The Lonely Traveler Bug

Its funny how content I was with traveling alone, until I met the German girl. I met her during an afternoon in the park. I had been enjoying the shade beneath a massive, ancient tree. A light breeze was rustling the tree leaves, and nearby were Dominicans speaking a beautiful version of Spanish. I hadn’t spoken English in the past 3 days, and I was totally fine with that.
Then I heard, “Hello. Do you speak English? Do you know what I’m saying? How long have you been here?” come from over the edge of my book.
I looked up and she was standing there, roughly 5 foot seven, with short brown hair, and several piercings. She had a concerned look on her face, and was not smiling.
I marked the page I had been reading, gave her a friendly smile, and wondered how I could help. I was wondering how I could help her. I told her that I did speak English, and she continued talking hungrily.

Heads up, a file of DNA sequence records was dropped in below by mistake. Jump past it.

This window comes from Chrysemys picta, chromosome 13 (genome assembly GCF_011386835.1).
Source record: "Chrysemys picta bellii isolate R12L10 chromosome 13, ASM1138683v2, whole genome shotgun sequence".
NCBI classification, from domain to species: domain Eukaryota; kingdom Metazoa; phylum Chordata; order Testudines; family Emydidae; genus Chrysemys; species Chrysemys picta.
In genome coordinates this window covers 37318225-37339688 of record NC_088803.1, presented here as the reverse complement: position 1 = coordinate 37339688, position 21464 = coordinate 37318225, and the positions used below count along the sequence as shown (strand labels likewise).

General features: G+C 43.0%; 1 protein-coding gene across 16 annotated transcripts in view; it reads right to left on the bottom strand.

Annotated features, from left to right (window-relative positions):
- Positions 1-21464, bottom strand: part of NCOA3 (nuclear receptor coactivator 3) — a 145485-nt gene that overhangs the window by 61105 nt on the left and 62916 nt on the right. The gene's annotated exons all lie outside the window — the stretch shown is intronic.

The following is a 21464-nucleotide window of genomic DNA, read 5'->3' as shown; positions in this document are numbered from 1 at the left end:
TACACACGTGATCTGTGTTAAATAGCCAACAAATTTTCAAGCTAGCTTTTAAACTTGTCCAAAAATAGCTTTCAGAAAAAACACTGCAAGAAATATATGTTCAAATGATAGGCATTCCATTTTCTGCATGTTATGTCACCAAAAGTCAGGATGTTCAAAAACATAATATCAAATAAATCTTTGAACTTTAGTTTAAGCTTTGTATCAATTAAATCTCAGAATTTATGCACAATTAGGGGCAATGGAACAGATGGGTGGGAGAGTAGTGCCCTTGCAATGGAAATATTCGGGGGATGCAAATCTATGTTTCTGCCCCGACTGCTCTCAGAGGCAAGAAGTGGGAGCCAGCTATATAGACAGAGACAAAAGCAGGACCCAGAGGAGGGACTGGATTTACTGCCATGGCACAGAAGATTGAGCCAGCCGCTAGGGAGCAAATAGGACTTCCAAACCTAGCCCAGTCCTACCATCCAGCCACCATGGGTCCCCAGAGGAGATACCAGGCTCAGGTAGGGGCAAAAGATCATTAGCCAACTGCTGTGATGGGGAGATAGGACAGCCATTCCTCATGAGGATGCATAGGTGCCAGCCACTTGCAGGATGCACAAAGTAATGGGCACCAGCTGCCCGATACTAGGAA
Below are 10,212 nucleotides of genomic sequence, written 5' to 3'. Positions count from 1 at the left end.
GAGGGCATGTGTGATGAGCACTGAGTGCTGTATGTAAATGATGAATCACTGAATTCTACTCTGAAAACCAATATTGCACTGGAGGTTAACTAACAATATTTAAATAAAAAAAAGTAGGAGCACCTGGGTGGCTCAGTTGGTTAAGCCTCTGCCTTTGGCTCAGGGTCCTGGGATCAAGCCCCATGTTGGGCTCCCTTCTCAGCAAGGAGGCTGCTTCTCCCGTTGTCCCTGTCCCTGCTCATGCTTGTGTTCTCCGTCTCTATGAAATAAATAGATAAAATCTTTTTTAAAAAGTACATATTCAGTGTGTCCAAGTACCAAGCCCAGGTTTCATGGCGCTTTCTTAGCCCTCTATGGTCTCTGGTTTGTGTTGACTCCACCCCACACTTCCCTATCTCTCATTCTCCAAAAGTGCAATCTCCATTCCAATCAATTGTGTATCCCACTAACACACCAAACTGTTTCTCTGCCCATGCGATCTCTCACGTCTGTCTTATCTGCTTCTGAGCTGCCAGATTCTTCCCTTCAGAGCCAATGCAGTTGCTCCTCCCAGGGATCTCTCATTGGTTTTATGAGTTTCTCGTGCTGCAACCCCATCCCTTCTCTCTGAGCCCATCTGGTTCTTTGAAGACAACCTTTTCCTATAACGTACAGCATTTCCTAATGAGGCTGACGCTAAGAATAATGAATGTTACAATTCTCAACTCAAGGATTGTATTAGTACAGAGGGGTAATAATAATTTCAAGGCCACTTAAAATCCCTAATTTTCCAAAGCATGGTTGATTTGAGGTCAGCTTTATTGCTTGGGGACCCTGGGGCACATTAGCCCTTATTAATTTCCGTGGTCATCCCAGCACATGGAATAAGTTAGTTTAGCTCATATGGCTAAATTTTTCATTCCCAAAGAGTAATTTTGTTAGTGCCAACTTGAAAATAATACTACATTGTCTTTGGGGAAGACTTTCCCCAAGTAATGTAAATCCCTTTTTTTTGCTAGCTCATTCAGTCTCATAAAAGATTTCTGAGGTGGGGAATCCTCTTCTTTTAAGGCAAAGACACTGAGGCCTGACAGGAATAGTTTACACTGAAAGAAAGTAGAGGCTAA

“I haven’t traveled with or spoken to anybody in days. People are either going to a resort, or leaving the country when I meet them. I haven’t found anyone to travel with in this country. I feel so alone.”
She paused for a second to catch her breath, and I let her without trying to interrupt. It seemed that she had something to get off her chest.
Then she continued explaining herself, “I travel alone, but not to be alone. Do you know how I mean? The reasons I travel is not just to see new places, but also to meet people. Have you had trouble meeting people? Where are you staying?”